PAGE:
Retail grocery stores typically have copious amounts of inventory in a wide range of goods. Managing inventory can take some time to complete and prevent the loss of items through employee or customer theft.
Most grocery stores use a distribution-style inventory management process. Distribution centers ship inventory items to the store. Grocery store managers place orders, receive inventory, remove damaged goods and rotate stock to improve inventory turnover.
Accounting for inventory is an important part of grocery store management. Because of the variety of goods and potentially fast-moving items, a periodic accounting inventory system is common. This system focuses on monthly dollar amount reviews for inventory rather than accounting for each item.
Grocery stores typically conduct an annual, physical inventory. This occurs because of the time consumed by the process and difficulty counting these items. Inventory audits may be necessary if the store experiences large dollar variances in their inventory calculations. This helps discover any improprieties in the inventory process.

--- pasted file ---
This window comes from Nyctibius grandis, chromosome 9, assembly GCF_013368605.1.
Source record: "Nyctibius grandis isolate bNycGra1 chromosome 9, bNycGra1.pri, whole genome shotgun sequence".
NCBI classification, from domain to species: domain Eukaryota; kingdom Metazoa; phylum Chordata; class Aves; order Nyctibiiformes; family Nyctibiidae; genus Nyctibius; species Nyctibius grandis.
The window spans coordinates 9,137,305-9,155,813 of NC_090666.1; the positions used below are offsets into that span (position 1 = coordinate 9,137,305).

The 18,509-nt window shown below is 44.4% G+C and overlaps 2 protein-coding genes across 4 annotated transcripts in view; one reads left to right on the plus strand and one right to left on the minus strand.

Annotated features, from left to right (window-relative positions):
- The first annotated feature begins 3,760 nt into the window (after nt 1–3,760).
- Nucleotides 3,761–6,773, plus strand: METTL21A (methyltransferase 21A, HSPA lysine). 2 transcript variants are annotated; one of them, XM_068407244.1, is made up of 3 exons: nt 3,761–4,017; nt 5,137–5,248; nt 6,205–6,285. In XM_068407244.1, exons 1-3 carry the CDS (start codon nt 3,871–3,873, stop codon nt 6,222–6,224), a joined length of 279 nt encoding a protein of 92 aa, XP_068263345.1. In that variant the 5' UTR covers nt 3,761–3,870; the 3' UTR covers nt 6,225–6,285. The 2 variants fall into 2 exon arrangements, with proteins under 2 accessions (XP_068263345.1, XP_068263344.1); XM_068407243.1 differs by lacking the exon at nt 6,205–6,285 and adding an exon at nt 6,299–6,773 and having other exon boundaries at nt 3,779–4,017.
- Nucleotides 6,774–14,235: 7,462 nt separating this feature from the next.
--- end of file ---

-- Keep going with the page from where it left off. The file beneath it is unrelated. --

- U.S. Bureau of Labor Statistics: Grocery Stores
- BusinessDictionary.com: Inventory Process
- Reference for Business: Inventory Accounting
- Masao Nakamura, Sadao Sakakibara and Roger Schroeder. "Adoption of Just-in-Time Manufacturing Methods at U.S.- and Japanese-Owned Plants: Some Empirical Evidence," pages 230-231. IEEE Transactions on Engineering Management, 1988.
- Electronic Code of Federal Regulations. "Regulation S-X, 17 CFR Part 210: Sec. 210.5-02 Balance sheets." Accessed Aug. 1, 2020.